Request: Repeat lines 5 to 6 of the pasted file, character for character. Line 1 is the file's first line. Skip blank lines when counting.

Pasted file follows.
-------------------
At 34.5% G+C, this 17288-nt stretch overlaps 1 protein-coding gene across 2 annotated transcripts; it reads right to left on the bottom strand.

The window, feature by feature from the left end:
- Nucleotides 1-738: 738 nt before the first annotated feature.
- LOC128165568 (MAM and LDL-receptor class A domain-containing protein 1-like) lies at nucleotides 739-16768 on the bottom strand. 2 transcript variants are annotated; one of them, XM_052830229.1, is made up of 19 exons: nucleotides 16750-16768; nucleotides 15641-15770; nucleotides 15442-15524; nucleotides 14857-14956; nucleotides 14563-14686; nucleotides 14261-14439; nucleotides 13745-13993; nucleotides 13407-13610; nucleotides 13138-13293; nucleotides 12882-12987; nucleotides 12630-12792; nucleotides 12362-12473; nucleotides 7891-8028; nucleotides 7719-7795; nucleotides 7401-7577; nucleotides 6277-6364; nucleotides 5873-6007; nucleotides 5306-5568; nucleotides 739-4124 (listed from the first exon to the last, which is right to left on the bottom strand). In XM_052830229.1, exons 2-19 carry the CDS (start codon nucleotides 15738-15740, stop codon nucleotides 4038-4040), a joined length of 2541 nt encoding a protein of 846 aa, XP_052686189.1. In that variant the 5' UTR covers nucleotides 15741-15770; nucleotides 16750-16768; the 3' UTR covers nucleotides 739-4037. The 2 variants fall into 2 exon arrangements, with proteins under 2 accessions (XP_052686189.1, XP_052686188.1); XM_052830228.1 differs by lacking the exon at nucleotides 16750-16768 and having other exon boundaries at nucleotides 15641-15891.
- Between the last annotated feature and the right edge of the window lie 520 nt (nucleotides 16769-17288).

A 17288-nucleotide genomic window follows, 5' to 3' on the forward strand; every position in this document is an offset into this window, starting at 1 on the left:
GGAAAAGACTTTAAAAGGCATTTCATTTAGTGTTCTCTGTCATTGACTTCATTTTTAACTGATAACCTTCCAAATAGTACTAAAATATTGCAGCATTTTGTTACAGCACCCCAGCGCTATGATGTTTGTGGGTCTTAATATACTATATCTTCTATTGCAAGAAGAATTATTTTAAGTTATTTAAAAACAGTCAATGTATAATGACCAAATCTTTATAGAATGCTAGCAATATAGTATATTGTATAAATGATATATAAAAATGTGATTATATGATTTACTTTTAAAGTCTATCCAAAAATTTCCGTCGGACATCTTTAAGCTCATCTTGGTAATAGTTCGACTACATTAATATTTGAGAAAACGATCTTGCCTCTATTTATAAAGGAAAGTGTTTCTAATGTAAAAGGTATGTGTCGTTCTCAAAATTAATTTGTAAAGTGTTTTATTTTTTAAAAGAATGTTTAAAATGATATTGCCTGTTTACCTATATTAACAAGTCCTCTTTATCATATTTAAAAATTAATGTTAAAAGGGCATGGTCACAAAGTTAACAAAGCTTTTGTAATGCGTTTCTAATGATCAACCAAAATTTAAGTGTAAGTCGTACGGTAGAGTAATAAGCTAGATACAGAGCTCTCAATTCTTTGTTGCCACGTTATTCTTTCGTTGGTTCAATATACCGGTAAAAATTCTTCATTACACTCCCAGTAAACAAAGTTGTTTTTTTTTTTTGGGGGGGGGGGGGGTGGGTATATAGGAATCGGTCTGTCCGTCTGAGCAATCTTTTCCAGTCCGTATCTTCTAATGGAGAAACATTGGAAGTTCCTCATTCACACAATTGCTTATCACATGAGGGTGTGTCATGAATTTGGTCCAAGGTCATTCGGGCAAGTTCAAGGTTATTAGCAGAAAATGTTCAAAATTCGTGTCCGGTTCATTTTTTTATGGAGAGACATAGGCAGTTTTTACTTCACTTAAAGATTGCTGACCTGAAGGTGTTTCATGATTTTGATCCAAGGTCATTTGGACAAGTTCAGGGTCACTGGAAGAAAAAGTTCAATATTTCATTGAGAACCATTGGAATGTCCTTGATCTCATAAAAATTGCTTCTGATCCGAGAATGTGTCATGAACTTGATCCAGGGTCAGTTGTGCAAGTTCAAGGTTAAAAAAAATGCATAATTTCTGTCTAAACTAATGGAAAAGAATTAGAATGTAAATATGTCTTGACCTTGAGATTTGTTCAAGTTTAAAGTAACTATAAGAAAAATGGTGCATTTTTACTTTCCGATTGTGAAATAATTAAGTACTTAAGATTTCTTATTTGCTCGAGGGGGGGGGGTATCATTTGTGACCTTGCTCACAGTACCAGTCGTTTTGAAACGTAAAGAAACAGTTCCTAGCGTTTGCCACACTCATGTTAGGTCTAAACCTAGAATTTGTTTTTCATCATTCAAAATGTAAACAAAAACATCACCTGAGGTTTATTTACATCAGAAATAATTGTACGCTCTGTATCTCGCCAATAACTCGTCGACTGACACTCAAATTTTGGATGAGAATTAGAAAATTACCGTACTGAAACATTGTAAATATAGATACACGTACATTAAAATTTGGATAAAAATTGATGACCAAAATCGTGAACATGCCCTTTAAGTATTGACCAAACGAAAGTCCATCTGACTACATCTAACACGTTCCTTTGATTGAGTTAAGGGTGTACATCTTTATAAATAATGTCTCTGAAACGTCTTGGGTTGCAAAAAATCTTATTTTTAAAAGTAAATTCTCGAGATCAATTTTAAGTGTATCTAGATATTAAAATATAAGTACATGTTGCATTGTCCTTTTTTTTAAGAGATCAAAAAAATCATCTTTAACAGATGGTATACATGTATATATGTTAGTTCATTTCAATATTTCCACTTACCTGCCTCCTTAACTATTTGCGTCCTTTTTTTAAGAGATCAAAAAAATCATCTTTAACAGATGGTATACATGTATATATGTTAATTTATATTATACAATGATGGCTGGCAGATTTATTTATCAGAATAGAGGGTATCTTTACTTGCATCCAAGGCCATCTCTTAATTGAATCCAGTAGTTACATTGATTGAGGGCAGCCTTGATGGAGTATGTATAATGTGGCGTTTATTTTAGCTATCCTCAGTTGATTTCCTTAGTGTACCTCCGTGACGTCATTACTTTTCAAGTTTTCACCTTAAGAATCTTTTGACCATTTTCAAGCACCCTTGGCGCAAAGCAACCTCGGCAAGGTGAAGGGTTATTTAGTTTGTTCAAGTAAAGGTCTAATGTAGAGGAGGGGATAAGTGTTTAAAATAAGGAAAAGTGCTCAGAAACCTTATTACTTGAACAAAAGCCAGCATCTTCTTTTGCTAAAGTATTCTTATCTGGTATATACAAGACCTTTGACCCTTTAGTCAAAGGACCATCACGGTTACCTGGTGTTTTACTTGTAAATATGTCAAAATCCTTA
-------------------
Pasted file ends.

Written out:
- Between the last annotated feature and the right edge of the window lie 520 nt (nucleotides 16769-17288).

A 17288-nucleotide genomic window follows, 5' to 3' on the forward strand; every position in this document is an offset into this window, starting at 1 on the left: